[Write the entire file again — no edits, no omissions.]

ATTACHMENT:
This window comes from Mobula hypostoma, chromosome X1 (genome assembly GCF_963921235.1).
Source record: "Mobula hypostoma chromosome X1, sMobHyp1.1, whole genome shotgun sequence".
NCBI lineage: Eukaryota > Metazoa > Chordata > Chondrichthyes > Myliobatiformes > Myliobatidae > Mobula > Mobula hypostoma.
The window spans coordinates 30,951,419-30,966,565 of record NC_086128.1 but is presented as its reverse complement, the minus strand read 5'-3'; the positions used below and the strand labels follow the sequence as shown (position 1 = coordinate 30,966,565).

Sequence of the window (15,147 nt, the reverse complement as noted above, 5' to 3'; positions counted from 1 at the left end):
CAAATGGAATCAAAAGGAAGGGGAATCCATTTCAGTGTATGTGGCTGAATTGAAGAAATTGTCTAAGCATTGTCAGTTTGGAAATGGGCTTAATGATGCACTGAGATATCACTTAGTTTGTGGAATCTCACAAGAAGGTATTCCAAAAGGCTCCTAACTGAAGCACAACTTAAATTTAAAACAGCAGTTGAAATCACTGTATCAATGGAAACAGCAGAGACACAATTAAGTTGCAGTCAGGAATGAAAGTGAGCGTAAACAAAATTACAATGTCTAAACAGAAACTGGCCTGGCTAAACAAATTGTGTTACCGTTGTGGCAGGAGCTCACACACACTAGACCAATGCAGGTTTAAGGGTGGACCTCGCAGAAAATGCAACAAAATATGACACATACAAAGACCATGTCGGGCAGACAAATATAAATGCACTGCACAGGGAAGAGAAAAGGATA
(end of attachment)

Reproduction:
This window comes from Mobula hypostoma, chromosome X1 (genome assembly GCF_963921235.1).
Source record: "Mobula hypostoma chromosome X1, sMobHyp1.1, whole genome shotgun sequence".
NCBI lineage: Eukaryota > Metazoa > Chordata > Chondrichthyes > Myliobatiformes > Myliobatidae > Mobula > Mobula hypostoma.
The window spans coordinates 30,951,419-30,966,565 of record NC_086128.1 but is presented as its reverse complement, the minus strand read 5'-3'; the positions used below and the strand labels follow the sequence as shown (position 1 = coordinate 30,966,565).

Sequence of the window (15,147 nt, the reverse complement as noted above, 5' to 3'; positions counted from 1 at the left end):
CAAATGGAATCAAAAGGAAGGGGAATCCATTTCAGTGTATGTGGCTGAATTGAAGAAATTGTCTAAGCATTGTCAGTTTGGAAATGGGCTTAATGATGCACTGAGATATCACTTAGTTTGTGGAATCTCACAAGAAGGTATTCCAAAAGGCTCCTAACTGAAGCACAACTTAAATTTAAAACAGCAGTTGAAATCACTGTATCAATGGAAACAGCAGAGACACAATTAAGTTGCAGTCAGGAATGAAAGTGAGCGTAAACAAAATTACAATGTCTAAACAGAAACTGGCCTGGCTAAACAAATTGTGTTACCGTTGTGGCAGGAGCTCACACACACTAGACCAATGCAGGTTTAAGGGTGGACCTCGCAGAAAATGCAACAAAATATGACACATACAAAGACCATGTCGGGCAGACAAATATAAATGCACTGCACAGGGAAGAGAAAAGGATA